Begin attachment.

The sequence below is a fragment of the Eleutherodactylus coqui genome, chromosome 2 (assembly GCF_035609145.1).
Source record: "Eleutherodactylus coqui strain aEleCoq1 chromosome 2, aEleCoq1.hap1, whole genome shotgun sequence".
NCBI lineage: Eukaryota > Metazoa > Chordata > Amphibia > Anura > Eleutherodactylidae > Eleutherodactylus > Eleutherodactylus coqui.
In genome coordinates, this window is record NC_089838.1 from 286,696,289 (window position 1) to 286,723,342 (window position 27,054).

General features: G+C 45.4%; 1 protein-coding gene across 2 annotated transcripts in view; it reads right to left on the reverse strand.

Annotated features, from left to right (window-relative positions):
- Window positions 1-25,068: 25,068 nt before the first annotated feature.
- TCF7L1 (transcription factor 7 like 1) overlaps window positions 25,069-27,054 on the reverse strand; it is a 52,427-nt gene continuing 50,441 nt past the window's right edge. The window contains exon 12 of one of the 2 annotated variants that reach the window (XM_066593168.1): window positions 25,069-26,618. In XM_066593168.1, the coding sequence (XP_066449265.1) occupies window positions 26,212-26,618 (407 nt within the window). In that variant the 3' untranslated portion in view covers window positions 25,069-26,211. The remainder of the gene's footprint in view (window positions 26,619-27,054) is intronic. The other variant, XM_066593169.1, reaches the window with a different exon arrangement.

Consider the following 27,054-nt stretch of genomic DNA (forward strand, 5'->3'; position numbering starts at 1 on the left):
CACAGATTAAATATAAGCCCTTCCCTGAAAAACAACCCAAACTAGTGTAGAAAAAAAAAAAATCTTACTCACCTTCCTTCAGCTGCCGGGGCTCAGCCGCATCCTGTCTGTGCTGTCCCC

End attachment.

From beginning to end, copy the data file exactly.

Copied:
The sequence below is a fragment of the Eleutherodactylus coqui genome, chromosome 2 (assembly GCF_035609145.1).
Source record: "Eleutherodactylus coqui strain aEleCoq1 chromosome 2, aEleCoq1.hap1, whole genome shotgun sequence".
NCBI lineage: Eukaryota > Metazoa > Chordata > Amphibia > Anura > Eleutherodactylidae > Eleutherodactylus > Eleutherodactylus coqui.
In genome coordinates, this window is record NC_089838.1 from 286,696,289 (window position 1) to 286,723,342 (window position 27,054).

General features: G+C 45.4%; 1 protein-coding gene across 2 annotated transcripts in view; it reads right to left on the reverse strand.

Annotated features, from left to right (window-relative positions):
- Window positions 1-25,068: 25,068 nt before the first annotated feature.
- TCF7L1 (transcription factor 7 like 1) overlaps window positions 25,069-27,054 on the reverse strand; it is a 52,427-nt gene continuing 50,441 nt past the window's right edge. The window contains exon 12 of one of the 2 annotated variants that reach the window (XM_066593168.1): window positions 25,069-26,618. In XM_066593168.1, the coding sequence (XP_066449265.1) occupies window positions 26,212-26,618 (407 nt within the window). In that variant the 3' untranslated portion in view covers window positions 25,069-26,211. The remainder of the gene's footprint in view (window positions 26,619-27,054) is intronic. The other variant, XM_066593169.1, reaches the window with a different exon arrangement.

Consider the following 27,054-nt stretch of genomic DNA (forward strand, 5'->3'; position numbering starts at 1 on the left):
CACAGATTAAATATAAGCCCTTCCCTGAAAAACAACCCAAACTAGTGTAGAAAAAAAAAAAATCTTACTCACCTTCCTTCAGCTGCCGGGGCTCAGCCGCATCCTGTCTGTGCTGTCCCC